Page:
Immigration in focus after shutdown crisis
January 23 2018 10:43 PM
GULF TIMES
US Senator Susan Collins (R-ME) addresses reporters with as fellow Senators Jeanne Shaheen (D-NH), Tim Kaine (D-VA), Heidi Heitkamp (D-ND), Joe Manchin (D-WV), Lindsey Graham (R-SC), Amy Klobuchar (D-MN) and Jeff Flake (R-AZ) look on after lawmakers struck a deal to reopen the federal government three days into a shutdown on Capitol Hill in Washington on Monday.

Reuters/Washington

US lawmakers yesterday sought a way forward on an immigration deal including protection for “Dreamer” immigrants and border security before federal funding runs out again next month.
On Monday, the Republican-led Congress passed a measure signed into law by President Donald Trump to fund the federal government through February 8 following a three-day shutdown.
But they will have to return to thorny budget issues that have now become intertwined with contentious immigration policy.
“We don’t have a lot of time in which to get it done,” Republican US Senator Mike Rounds told MSNBC.
Trump himself has vacillated on immigration between tough rhetoric demanding a US border wall and a softer tone urging a “bill of love” for Dreamers, prompting Democrats and some Republicans to call him an unreliable negotiating partner.
“Nobody knows for sure that the Republicans & Democrats will be able to reach a deal on DACA by February 8, but everyone will be trying,” Trump wrote in a post on Twitter, referring to when government funding would next run out.
“The Dems have just learned that a Shutdown is not the answer!” Trump added, after calling for “a big additional focus put on Military Strength and Border Security.”
As federal employees returned to work yesterday they faced a new furlough in 17 days if lawmakers and Trump do not find another short-term fix or a longer term budget.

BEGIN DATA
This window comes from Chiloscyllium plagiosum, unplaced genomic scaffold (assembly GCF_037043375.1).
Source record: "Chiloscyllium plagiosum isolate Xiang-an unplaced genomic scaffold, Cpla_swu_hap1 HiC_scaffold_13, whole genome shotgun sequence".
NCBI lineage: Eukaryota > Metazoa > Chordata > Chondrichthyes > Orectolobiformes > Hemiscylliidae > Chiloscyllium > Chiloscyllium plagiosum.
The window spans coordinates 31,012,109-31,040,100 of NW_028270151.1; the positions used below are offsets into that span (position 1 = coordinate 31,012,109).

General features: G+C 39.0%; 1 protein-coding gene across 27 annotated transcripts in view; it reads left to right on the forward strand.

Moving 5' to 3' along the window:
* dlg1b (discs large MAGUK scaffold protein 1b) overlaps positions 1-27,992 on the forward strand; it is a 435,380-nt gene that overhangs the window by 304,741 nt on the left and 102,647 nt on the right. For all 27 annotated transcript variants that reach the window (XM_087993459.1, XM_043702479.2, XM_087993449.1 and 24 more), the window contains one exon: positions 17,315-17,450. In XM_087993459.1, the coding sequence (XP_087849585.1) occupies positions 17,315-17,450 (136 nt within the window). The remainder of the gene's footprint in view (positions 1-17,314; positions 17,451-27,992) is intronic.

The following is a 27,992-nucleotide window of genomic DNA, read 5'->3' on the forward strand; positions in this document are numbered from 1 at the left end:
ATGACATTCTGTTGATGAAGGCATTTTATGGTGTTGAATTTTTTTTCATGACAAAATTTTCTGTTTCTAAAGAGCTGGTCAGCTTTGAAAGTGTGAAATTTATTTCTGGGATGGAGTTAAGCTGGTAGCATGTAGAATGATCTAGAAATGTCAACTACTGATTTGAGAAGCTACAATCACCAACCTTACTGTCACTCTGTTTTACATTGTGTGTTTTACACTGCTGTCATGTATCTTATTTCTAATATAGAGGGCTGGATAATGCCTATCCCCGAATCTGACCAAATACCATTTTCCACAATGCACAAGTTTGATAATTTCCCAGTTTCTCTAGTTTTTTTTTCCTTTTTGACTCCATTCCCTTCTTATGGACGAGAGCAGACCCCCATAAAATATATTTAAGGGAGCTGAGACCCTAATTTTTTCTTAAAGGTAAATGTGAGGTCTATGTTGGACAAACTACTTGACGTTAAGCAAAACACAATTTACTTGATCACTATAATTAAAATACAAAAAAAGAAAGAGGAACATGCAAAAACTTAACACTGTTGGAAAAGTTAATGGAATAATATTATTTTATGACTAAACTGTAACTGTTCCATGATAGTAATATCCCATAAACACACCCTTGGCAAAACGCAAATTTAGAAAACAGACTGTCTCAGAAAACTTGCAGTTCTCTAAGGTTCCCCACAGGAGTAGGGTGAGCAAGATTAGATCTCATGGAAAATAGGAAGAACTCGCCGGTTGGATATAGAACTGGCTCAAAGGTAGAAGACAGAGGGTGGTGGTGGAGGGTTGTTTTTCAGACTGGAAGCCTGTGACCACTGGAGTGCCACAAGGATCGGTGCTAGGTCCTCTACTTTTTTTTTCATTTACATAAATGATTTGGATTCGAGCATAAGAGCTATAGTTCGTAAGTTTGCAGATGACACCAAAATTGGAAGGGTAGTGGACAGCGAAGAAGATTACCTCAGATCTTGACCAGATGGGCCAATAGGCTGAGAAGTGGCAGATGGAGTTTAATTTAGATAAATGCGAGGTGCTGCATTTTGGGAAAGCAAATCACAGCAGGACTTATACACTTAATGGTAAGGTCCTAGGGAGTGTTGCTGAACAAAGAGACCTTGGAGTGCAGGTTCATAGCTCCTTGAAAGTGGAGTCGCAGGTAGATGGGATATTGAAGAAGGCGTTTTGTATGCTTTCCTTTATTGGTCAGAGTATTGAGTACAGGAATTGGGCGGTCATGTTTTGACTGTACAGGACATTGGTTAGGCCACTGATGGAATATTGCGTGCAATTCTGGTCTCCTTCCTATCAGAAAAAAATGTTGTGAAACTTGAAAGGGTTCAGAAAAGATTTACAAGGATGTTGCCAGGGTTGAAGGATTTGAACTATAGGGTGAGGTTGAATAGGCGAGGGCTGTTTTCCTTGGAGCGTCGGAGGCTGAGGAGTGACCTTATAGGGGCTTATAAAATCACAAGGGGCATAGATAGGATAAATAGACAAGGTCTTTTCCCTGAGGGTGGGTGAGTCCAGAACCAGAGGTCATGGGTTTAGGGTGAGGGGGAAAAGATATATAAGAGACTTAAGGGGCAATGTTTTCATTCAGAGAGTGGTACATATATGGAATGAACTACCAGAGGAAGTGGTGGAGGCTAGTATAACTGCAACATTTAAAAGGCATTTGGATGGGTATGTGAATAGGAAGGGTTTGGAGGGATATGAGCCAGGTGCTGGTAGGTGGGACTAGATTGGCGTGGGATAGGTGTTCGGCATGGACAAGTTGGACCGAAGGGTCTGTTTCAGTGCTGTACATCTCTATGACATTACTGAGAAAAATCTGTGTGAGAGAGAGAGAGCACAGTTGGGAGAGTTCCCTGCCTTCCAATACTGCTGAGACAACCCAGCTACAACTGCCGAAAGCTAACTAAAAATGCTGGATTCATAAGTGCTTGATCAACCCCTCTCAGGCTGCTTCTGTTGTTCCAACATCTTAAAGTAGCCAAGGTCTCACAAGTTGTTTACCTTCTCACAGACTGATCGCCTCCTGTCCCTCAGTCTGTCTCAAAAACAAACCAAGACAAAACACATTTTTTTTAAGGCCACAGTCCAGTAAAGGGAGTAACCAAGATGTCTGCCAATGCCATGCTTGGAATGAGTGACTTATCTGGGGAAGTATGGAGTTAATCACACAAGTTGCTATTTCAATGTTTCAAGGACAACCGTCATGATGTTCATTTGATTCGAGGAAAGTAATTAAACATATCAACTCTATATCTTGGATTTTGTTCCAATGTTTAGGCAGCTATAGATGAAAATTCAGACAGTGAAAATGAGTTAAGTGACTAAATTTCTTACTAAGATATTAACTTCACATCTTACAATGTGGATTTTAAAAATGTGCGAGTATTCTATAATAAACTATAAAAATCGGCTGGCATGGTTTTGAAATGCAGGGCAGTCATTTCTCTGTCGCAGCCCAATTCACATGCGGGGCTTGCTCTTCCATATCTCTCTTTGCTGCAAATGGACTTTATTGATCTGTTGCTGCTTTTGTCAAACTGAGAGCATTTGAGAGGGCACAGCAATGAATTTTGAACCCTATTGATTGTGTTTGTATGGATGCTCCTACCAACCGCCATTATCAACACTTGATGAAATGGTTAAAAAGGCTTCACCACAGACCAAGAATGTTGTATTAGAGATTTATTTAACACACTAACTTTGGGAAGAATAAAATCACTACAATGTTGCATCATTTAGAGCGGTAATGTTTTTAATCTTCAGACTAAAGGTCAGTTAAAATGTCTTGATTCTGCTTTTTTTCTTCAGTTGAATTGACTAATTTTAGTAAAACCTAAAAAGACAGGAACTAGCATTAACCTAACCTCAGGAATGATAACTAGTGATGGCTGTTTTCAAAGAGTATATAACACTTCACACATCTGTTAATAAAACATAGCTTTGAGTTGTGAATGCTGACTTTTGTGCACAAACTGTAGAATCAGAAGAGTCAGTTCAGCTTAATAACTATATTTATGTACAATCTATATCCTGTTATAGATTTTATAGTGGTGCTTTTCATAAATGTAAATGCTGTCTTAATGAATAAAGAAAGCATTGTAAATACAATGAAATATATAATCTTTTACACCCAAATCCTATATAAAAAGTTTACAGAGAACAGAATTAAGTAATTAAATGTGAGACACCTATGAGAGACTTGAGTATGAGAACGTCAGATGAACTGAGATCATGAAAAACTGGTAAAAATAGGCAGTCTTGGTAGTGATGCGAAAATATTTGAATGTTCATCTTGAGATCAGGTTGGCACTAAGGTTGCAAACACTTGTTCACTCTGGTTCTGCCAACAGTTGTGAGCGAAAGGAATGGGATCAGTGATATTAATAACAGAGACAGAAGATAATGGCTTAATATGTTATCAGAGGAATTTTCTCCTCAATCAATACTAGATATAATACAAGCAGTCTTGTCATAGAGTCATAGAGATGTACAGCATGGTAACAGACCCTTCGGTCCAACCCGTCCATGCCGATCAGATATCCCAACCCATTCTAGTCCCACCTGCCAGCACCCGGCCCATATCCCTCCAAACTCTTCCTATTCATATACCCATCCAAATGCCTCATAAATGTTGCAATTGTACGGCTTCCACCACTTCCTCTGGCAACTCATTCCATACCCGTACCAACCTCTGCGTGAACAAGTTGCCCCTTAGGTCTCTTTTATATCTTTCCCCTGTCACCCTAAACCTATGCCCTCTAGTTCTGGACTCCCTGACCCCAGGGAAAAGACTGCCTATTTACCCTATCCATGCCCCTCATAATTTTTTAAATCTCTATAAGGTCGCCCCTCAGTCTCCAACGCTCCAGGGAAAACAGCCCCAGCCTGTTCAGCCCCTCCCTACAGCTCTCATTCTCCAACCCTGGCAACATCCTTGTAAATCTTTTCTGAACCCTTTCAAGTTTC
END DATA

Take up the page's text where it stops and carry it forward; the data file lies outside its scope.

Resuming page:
A funding bill easily passed after Senate Democratic leaders accepted a pledge by Republicans to hold a debate later over the fate of the Dreamers and related immigration issues.
Many Republicans have said they want to help Dreamer immigrants brought to the United States illegally as children.
Trump cancelled former president Barack Obama’s Deferred Action for Childhood Arrivals, or DACA, programme that shielded them from deportation.
Without congressional action, the programme will end in March.
Rounds, along with US Senator Angus King, an independent often aligned with Democrats, said any immigration solution was likely to focus on Dreamers and extra border security.
“We can’t try to do comprehensive immigration in three weeks,” King told MSNBC, adding on CNN that lawmakers were likely to pass another stopgap bill to fund the government.
Trump’s budget director Mick Mulvaney, however, indicated the White House might be looking for a bigger deal.
“We want a large agreement. We want a big deal that solves the reason that we have a DACA problem in the first place,” Mulvaney said on CNN.






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